Are you living with hearing loss? Do you find yourself straining to hear, or struggle to follow conversations? Perhaps you’ve recently notices problems with your balance that have you concerned for your overall health and wellbeing. Not only do your ears help you hear, they’re also responsible for your balance, and if you have hearing loss, you might discover that you’re not very stable on your feet.
The Science Behind Balancing
Most people never think about balance. We walk, run, drive, play sports, and dance without ever thinking about it. It’s only when you start to feel unsteady on your feet that you begin to consider your balance. How does the balance system work? The body is always sensing its position, and the relative distance to the ground and other objects, and the brain takes this information to adjust muscles and joints, and keep you stable on your feet. The body senses all of this through your inner ears, your eyes, and your joints and muscles, which all send information about balance to your brain.
In the inner ear is the vestibular system, and this area collects information about the position of the head. The vestibular system is composed of three canals and two pockets, filled with fluid, that work together to provide information about balance. As the head moves and tilts, the fluid in the canals move, allowing your brain to detect spatial orientation, and stay balanced. The two pockets, or otolith organs, detect movement straight up and down, as well as backwards and forwards, so your brain will have all the information it needs to stay balance and coordinate movement.
The information from the inner ear is sent to the brain’s movement control center, or cerebellum, the part of the brain at the back of the head where the brain and spine meet. Along with the signals from the vestibular system, the cerebellum gets information from the eyes and muscles, so your cerebellum has information about how your body is positioned, as well as the position of your body in relation to the environment around you. Your cerebellum uses all this information to keeps you upright and balanced, and sends signals to the body, making continuous and unconscious adjustments to your posture as you go about your day.
Hearing Loss and Balance
Since the ear plays a major role in balance, hearing loss can affect balance, and those with hearing loss are often less steady on their feet. The ear is a complex organ, and when you experience damage that causes hearing loss, the vestibular system could also be damaged, affecting your balance and coordination. Not only that, but hearing also plays a role in spatial awareness, and when you can’t hear you’re not receiving as much information about the environment around you. Living with untreated hearing loss makes you less mobile, and those with hearing loss often stay home, and don’t leave the house or the neighborhood very much. This further reduces mobility, and can lead to social isolation, stress, and even depression.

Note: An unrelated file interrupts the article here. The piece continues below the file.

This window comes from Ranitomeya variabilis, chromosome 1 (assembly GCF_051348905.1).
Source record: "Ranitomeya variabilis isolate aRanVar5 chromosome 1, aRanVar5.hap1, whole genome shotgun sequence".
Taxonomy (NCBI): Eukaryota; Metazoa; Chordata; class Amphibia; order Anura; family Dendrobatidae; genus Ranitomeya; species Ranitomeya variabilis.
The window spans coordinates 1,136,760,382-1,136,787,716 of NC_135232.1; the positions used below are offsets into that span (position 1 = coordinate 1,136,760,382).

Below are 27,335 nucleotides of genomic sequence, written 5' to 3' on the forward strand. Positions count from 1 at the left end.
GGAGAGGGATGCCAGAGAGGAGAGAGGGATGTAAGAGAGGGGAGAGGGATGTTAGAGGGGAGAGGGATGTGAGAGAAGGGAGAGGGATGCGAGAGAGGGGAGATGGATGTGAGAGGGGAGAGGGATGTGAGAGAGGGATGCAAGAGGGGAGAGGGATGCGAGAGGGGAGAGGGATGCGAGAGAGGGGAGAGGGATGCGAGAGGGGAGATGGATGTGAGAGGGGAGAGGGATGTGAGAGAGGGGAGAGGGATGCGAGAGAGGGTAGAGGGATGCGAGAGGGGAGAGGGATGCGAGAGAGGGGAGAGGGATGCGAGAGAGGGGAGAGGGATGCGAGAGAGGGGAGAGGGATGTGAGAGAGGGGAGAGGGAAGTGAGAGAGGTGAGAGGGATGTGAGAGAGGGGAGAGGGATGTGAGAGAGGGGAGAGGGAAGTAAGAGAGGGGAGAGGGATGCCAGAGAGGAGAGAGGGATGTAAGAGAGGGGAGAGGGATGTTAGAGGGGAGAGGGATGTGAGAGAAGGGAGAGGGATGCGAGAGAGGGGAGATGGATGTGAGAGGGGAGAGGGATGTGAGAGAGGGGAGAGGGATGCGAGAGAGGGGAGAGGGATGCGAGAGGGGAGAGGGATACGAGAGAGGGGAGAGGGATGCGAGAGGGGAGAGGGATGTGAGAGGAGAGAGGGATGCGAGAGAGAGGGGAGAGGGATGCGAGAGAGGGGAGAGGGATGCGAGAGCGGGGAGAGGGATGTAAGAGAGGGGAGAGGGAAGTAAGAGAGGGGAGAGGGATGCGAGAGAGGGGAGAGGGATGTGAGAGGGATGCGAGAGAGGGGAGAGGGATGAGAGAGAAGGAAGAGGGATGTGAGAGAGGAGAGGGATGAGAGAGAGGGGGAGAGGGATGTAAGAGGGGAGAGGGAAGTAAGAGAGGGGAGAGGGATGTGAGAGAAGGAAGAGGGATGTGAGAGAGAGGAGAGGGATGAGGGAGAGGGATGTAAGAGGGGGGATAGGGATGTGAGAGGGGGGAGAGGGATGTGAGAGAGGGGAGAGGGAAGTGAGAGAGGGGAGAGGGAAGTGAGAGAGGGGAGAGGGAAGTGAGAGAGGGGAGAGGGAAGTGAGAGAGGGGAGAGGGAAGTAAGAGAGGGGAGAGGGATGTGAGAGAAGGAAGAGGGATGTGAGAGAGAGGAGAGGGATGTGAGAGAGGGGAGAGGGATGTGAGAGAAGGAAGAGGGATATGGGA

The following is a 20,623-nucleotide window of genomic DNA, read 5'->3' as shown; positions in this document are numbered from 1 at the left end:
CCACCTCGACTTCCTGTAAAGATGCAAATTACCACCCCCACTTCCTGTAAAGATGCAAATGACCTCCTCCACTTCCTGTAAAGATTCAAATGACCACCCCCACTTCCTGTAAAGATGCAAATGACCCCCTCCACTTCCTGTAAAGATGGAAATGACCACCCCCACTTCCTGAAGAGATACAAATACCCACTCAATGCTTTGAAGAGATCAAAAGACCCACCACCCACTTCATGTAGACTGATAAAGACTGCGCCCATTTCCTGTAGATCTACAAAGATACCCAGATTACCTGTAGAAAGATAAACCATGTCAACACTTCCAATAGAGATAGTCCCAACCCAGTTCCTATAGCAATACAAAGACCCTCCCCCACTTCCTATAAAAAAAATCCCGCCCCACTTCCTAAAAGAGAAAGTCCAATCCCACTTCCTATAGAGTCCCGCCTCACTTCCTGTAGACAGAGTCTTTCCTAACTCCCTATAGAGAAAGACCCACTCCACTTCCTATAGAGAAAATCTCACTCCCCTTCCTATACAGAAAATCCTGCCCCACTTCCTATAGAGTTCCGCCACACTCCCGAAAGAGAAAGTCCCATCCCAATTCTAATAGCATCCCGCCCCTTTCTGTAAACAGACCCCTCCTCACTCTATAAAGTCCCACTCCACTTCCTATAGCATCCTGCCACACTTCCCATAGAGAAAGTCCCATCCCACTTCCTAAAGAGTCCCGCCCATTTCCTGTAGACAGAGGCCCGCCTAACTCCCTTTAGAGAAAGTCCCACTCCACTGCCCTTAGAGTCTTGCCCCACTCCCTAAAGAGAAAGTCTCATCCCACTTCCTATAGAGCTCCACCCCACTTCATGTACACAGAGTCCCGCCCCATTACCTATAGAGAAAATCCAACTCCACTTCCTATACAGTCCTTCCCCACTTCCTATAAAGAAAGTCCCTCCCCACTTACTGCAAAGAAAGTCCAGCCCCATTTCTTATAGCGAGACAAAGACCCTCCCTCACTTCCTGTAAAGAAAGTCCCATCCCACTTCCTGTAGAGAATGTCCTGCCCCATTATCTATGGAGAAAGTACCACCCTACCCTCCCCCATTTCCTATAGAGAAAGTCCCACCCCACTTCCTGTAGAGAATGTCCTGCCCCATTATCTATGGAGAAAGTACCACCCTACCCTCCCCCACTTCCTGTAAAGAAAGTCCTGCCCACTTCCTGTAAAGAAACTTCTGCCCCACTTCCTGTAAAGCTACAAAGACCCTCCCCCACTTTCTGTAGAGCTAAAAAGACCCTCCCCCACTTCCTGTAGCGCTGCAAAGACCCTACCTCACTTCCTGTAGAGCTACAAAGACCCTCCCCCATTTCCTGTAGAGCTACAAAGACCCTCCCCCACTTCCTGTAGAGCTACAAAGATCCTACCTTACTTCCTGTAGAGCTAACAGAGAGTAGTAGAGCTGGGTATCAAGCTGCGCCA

If you have hearing loss, you’re more likely to experience trips, slips, and falls. Those with hearing loss are hospitalized more often than their hearing peers, and have more doctor’s visits per year, along with higher health care costs. If you have hearing loss, you’ll have more accidents than your hearing peers, and hearing loss affects far more than your ability to follow conversations.
Treating Hearing Loss
Have you been noticing problems in your balance? Do you suffer from vertigo or dizziness? Visit us today at My Hearing Centers for a hearing assessment, and find out how treating your hearing loss could help you be more active, and feel more stable on your feet. A quality hearing device will help you hear in quiet and in noise, and allow you to enjoy conversations in crowded restaurants or on the phone. Get more connected with hearing technology, and see how hearing aids can strengthen your relationships, help you communicate, and even keep you on your feet.
Check out your hearing aid options at My Hearing Centers, and let our team of hearing health specialists recommend the best devices that will help you hear when you need it the most, keep you mobile, and protect the balance system. Call us today to book an appointment!